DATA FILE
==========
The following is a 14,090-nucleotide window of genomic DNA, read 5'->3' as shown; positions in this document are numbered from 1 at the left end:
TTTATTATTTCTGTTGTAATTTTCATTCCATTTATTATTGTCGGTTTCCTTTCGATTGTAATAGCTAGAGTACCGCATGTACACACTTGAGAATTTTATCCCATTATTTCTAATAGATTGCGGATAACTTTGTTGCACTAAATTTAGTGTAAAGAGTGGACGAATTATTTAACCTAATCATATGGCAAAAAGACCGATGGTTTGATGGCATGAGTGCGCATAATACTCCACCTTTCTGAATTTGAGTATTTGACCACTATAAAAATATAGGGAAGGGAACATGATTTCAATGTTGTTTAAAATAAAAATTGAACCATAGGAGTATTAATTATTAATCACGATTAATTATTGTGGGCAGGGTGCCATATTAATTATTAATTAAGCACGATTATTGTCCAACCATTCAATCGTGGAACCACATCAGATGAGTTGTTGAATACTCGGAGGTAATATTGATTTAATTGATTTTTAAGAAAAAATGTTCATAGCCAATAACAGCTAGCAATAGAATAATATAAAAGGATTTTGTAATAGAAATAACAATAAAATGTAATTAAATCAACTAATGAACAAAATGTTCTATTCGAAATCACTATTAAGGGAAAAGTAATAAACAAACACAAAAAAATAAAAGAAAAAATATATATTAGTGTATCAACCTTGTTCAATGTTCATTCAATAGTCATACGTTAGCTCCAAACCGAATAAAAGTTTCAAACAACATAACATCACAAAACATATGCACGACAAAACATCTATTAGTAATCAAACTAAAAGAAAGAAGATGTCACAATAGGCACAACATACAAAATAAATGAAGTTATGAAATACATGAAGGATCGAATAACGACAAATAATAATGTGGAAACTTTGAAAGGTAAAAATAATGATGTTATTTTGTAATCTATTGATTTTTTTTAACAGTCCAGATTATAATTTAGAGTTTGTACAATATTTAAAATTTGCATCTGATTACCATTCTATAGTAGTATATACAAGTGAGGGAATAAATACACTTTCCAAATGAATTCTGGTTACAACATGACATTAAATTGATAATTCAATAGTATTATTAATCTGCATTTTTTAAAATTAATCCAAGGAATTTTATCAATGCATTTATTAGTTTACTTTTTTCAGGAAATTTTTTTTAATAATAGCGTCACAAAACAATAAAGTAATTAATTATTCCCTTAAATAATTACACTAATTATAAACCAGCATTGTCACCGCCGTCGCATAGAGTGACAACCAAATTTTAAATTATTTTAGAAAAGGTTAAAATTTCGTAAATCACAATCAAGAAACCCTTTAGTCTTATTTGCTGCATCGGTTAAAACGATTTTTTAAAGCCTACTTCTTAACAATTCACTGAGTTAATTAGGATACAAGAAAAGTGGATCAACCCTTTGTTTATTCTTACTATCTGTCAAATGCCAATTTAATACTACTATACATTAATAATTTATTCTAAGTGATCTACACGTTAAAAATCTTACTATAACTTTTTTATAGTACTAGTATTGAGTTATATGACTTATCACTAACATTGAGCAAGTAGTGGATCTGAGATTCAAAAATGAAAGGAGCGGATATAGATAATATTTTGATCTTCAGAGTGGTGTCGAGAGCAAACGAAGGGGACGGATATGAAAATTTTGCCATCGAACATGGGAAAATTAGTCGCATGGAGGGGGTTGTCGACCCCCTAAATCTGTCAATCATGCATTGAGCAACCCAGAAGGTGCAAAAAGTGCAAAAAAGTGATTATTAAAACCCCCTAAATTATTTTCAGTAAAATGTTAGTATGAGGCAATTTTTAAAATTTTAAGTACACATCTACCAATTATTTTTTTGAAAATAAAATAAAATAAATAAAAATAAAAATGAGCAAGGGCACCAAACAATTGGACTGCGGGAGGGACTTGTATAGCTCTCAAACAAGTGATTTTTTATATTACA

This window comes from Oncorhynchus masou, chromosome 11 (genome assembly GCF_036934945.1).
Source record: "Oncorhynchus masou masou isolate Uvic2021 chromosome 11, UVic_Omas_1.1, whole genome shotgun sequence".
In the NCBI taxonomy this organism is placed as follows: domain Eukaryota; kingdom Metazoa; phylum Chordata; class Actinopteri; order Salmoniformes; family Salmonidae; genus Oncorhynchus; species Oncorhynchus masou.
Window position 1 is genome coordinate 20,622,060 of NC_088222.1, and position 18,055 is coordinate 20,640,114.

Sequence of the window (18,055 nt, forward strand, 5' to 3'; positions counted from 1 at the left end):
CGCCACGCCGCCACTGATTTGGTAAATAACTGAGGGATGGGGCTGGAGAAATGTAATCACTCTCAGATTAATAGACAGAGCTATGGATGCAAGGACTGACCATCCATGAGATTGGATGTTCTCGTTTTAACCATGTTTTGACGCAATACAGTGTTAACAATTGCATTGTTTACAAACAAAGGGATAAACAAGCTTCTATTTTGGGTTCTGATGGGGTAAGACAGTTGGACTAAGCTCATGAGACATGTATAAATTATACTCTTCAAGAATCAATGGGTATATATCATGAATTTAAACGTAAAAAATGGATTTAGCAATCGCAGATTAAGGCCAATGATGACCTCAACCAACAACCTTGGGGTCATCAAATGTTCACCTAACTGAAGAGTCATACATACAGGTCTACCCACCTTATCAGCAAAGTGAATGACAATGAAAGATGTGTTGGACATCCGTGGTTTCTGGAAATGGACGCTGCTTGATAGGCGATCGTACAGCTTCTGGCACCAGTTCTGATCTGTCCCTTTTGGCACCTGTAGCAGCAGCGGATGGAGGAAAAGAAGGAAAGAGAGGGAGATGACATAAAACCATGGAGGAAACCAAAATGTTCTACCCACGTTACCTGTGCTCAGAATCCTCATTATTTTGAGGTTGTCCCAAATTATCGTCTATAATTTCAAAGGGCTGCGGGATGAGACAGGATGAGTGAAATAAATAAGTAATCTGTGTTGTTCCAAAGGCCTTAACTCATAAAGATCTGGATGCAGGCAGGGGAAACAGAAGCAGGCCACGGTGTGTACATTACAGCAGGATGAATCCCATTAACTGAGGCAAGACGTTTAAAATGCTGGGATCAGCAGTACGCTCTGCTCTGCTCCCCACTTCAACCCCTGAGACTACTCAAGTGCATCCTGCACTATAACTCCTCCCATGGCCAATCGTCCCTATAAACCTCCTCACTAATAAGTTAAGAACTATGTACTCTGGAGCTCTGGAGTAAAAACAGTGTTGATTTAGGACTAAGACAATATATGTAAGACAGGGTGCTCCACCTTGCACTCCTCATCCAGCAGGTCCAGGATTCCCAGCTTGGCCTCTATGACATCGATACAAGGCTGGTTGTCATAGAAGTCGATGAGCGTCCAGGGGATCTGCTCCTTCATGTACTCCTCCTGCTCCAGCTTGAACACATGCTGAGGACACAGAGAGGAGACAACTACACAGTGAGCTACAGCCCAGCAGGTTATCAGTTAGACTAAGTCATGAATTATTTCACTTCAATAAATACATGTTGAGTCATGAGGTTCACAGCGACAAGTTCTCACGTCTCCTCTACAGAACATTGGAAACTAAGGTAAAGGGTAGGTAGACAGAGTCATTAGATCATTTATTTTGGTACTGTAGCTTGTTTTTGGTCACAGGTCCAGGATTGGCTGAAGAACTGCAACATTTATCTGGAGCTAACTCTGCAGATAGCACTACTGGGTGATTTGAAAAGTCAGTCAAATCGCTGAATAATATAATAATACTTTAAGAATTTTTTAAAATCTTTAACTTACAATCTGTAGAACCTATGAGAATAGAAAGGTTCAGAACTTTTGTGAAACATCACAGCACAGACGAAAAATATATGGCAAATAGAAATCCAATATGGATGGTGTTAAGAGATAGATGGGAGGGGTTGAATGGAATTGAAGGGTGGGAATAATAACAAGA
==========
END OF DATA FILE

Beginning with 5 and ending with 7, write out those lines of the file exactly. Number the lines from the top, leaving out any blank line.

In the NCBI taxonomy this organism is placed as follows: domain Eukaryota; kingdom Metazoa; phylum Chordata; class Actinopteri; order Salmoniformes; family Salmonidae; genus Oncorhynchus; species Oncorhynchus masou.
Window position 1 is genome coordinate 20,622,060 of NC_088222.1, and position 18,055 is coordinate 20,640,114.

Sequence of the window (18,055 nt, forward strand, 5' to 3'; positions counted from 1 at the left end):